The 22-karat gold jewellery pieces that ADORN has selected for the Cover Feature are laboriously handcrafted — sometimes taking over four months to realise. What makes these grand pieces unusual is the artistic inclusion of bezel-set polkis or villandis (uncut diamonds) and rose-cut diamonds that lend a gentle, subdued shimmer – this is the patented speciality of the CVM Group* that has two brands Villandi and Bariki- G, both effectively marrying gold and uncuts in various finishes. With a rich legacy of four decades, the company is known for its innovations in gold jewellery by way of featuring textures, engravings, filigree and granulation, beadwork and unique gem settings, to keep alive the time-honoured craft of making JUD (Junagadh Uncut Diamond) jewellery that birthed in Gujarat. Polkis, chakris and rose cuts – these are all variants of diamonds that are either not polished or semi-polished with fewer facets. The design tradition of JUD jewellery is an art form over 1,000 years old and was patronised during the Mughal era.
The company is run by two young dynamic brothers and partners, Deepak and Jugal Choksi, who have the same vision and aesthetic sense.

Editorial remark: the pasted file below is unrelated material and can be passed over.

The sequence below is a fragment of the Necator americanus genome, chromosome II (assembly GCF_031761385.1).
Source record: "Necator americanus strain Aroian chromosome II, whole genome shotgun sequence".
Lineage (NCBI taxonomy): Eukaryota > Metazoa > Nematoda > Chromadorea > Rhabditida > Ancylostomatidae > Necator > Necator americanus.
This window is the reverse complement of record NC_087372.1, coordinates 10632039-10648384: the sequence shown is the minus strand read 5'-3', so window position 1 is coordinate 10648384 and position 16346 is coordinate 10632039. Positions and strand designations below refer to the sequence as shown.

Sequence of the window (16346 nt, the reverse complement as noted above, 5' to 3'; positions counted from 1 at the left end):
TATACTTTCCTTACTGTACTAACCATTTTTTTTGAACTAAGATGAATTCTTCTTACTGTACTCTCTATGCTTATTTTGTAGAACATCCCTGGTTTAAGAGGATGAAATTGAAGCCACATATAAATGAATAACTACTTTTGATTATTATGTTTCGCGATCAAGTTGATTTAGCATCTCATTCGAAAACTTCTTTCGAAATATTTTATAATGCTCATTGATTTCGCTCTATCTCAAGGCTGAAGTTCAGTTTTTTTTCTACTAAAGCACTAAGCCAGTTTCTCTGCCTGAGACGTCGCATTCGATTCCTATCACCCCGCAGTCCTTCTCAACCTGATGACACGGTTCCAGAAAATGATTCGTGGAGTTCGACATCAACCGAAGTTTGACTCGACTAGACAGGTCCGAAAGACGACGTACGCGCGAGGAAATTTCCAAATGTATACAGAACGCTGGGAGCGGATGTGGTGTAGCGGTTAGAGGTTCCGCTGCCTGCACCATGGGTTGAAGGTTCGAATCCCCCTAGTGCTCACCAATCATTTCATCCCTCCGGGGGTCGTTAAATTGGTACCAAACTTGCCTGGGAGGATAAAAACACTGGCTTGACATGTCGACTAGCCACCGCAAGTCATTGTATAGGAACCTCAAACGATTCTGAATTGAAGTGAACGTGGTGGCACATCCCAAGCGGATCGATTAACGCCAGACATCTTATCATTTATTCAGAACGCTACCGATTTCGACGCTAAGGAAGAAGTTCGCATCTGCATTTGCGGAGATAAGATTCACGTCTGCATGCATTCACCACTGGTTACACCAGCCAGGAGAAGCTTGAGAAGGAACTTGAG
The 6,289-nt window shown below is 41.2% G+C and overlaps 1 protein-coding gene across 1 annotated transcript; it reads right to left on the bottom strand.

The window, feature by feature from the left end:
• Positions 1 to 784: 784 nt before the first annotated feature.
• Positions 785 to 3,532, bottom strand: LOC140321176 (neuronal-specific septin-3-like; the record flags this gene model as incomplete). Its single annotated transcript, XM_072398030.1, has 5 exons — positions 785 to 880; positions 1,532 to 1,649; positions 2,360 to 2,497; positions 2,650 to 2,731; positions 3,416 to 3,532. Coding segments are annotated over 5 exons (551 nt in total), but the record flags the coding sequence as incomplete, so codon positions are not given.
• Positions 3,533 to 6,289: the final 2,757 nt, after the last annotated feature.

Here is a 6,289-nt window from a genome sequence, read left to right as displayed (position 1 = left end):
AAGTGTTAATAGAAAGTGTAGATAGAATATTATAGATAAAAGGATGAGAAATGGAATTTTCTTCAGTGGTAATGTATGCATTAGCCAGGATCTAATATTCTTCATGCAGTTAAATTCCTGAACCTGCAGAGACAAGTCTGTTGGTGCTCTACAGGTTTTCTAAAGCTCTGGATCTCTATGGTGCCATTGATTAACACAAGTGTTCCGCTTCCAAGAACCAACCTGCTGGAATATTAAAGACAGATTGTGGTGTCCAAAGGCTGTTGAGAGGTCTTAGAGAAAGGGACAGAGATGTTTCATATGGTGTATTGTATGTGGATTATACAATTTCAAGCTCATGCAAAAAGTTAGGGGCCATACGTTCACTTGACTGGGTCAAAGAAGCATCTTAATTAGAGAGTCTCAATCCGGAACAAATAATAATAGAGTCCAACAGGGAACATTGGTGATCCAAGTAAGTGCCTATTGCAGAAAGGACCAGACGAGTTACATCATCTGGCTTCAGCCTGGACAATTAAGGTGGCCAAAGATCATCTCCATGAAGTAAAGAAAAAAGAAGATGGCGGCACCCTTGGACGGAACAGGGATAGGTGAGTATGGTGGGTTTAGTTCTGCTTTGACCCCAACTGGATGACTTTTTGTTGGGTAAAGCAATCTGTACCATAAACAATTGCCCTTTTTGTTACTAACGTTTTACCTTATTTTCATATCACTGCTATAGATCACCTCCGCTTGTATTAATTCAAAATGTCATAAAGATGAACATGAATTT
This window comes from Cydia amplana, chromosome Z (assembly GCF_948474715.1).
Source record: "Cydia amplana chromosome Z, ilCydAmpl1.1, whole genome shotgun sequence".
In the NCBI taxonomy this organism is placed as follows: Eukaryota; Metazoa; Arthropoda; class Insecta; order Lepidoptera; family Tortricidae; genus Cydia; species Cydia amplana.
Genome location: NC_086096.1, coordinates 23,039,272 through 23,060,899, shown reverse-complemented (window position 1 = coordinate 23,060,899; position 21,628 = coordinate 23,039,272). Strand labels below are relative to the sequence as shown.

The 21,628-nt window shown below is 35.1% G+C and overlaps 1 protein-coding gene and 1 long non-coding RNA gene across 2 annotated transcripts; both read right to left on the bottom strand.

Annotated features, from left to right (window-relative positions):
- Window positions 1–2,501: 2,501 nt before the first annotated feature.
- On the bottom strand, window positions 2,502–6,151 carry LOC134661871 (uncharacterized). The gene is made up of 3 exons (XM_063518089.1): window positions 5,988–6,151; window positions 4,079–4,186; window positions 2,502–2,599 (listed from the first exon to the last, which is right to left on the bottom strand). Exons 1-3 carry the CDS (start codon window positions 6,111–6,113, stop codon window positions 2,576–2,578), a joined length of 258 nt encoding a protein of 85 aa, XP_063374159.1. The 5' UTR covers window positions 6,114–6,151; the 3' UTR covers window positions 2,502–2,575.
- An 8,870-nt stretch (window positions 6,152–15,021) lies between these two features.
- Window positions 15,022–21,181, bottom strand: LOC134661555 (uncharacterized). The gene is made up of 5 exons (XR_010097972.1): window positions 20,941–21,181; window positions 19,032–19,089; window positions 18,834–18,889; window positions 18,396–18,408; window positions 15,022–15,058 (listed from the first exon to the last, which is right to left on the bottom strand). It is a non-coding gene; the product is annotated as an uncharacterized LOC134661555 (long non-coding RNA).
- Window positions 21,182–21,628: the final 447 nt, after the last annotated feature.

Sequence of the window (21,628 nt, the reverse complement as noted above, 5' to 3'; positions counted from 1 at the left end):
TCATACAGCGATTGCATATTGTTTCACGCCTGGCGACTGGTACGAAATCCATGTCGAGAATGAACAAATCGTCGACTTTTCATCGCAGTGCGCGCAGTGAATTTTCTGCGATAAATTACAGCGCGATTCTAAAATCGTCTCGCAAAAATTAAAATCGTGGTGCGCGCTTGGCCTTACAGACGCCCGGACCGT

“We focus on highlighting the raw beauty of diamonds,” says Deepak. “Though the format of our jewellery may seem traditional, we play a lot with form as well as use innovative techniques to set diamonds that lend a contemporary twist to our collections. In fact, we were the first jewellery brand to revive JUD jewellery art in a big way.”
Jugal joins in, “Other than diamonds, we also use rubies as they are an integral part of this type of jewellery. In general, our jewellery employs open back setting and we use no wax.”
For the Cover Feature, ADORN chose some of CVM’s statement bridal pieces and paired them with modern- day couture silhouettes to make it relevant for today’s bride.
A quick fact or two for those who are not sure about these terms: polkis are uncut diamonds featuring a flat side on one end and a tapering structure on the other. More often than not, the tapering side goes up in a setting. Rose-cut diamonds resemble the flower and have a dome top with 24 facets.